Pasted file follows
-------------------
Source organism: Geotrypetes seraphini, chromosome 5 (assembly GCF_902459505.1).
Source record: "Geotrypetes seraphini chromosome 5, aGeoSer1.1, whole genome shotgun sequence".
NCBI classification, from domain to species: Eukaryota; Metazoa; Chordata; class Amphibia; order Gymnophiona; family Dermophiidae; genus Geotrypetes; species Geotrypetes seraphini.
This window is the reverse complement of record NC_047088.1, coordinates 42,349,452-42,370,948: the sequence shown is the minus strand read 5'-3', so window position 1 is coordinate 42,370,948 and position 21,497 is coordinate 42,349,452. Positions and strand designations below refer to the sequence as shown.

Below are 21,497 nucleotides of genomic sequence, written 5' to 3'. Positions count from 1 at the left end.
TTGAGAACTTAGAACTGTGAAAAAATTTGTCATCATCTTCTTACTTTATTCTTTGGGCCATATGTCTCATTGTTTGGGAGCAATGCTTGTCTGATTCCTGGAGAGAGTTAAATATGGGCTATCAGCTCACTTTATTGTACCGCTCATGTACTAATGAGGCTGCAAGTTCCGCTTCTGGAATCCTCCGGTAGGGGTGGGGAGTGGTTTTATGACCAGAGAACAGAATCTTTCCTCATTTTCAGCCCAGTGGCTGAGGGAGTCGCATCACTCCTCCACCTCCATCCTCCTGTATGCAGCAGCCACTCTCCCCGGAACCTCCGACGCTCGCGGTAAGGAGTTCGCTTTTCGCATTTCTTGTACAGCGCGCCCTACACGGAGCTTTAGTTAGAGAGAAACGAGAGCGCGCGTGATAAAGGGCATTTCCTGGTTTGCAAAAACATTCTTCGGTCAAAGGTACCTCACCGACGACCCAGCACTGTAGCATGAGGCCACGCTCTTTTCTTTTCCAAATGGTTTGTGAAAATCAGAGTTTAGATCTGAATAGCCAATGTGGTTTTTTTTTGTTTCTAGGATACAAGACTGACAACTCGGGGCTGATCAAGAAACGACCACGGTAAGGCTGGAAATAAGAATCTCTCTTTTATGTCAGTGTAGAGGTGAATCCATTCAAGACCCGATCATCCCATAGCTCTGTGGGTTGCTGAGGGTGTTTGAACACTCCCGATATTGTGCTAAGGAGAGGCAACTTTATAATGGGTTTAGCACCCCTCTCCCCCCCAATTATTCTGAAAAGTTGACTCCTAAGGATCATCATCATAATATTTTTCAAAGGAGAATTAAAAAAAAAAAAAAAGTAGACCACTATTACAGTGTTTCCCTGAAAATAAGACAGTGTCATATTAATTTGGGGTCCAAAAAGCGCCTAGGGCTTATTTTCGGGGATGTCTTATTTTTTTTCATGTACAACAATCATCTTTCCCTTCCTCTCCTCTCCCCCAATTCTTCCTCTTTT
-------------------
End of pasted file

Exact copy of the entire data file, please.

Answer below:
Source organism: Geotrypetes seraphini, chromosome 5 (assembly GCF_902459505.1).
Source record: "Geotrypetes seraphini chromosome 5, aGeoSer1.1, whole genome shotgun sequence".
NCBI classification, from domain to species: Eukaryota; Metazoa; Chordata; class Amphibia; order Gymnophiona; family Dermophiidae; genus Geotrypetes; species Geotrypetes seraphini.
This window is the reverse complement of record NC_047088.1, coordinates 42,349,452-42,370,948: the sequence shown is the minus strand read 5'-3', so window position 1 is coordinate 42,370,948 and position 21,497 is coordinate 42,349,452. Positions and strand designations below refer to the sequence as shown.

Below are 21,497 nucleotides of genomic sequence, written 5' to 3'. Positions count from 1 at the left end.
TTGAGAACTTAGAACTGTGAAAAAATTTGTCATCATCTTCTTACTTTATTCTTTGGGCCATATGTCTCATTGTTTGGGAGCAATGCTTGTCTGATTCCTGGAGAGAGTTAAATATGGGCTATCAGCTCACTTTATTGTACCGCTCATGTACTAATGAGGCTGCAAGTTCCGCTTCTGGAATCCTCCGGTAGGGGTGGGGAGTGGTTTTATGACCAGAGAACAGAATCTTTCCTCATTTTCAGCCCAGTGGCTGAGGGAGTCGCATCACTCCTCCACCTCCATCCTCCTGTATGCAGCAGCCACTCTCCCCGGAACCTCCGACGCTCGCGGTAAGGAGTTCGCTTTTCGCATTTCTTGTACAGCGCGCCCTACACGGAGCTTTAGTTAGAGAGAAACGAGAGCGCGCGTGATAAAGGGCATTTCCTGGTTTGCAAAAACATTCTTCGGTCAAAGGTACCTCACCGACGACCCAGCACTGTAGCATGAGGCCACGCTCTTTTCTTTTCCAAATGGTTTGTGAAAATCAGAGTTTAGATCTGAATAGCCAATGTGGTTTTTTTTTGTTTCTAGGATACAAGACTGACAACTCGGGGCTGATCAAGAAACGACCACGGTAAGGCTGGAAATAAGAATCTCTCTTTTATGTCAGTGTAGAGGTGAATCCATTCAAGACCCGATCATCCCATAGCTCTGTGGGTTGCTGAGGGTGTTTGAACACTCCCGATATTGTGCTAAGGAGAGGCAACTTTATAATGGGTTTAGCACCCCTCTCCCCCCCAATTATTCTGAAAAGTTGACTCCTAAGGATCATCATCATAATATTTTTCAAAGGAGAATTAAAAAAAAAAAAAAAGTAGACCACTATTACAGTGTTTCCCTGAAAATAAGACAGTGTCATATTAATTTGGGGTCCAAAAAGCGCCTAGGGCTTATTTTCGGGGATGTCTTATTTTTTTTCATGTACAACAATCATCTTTCCCTTCCTCTCCTCTCCCCCAATTCTTCCTCTTTT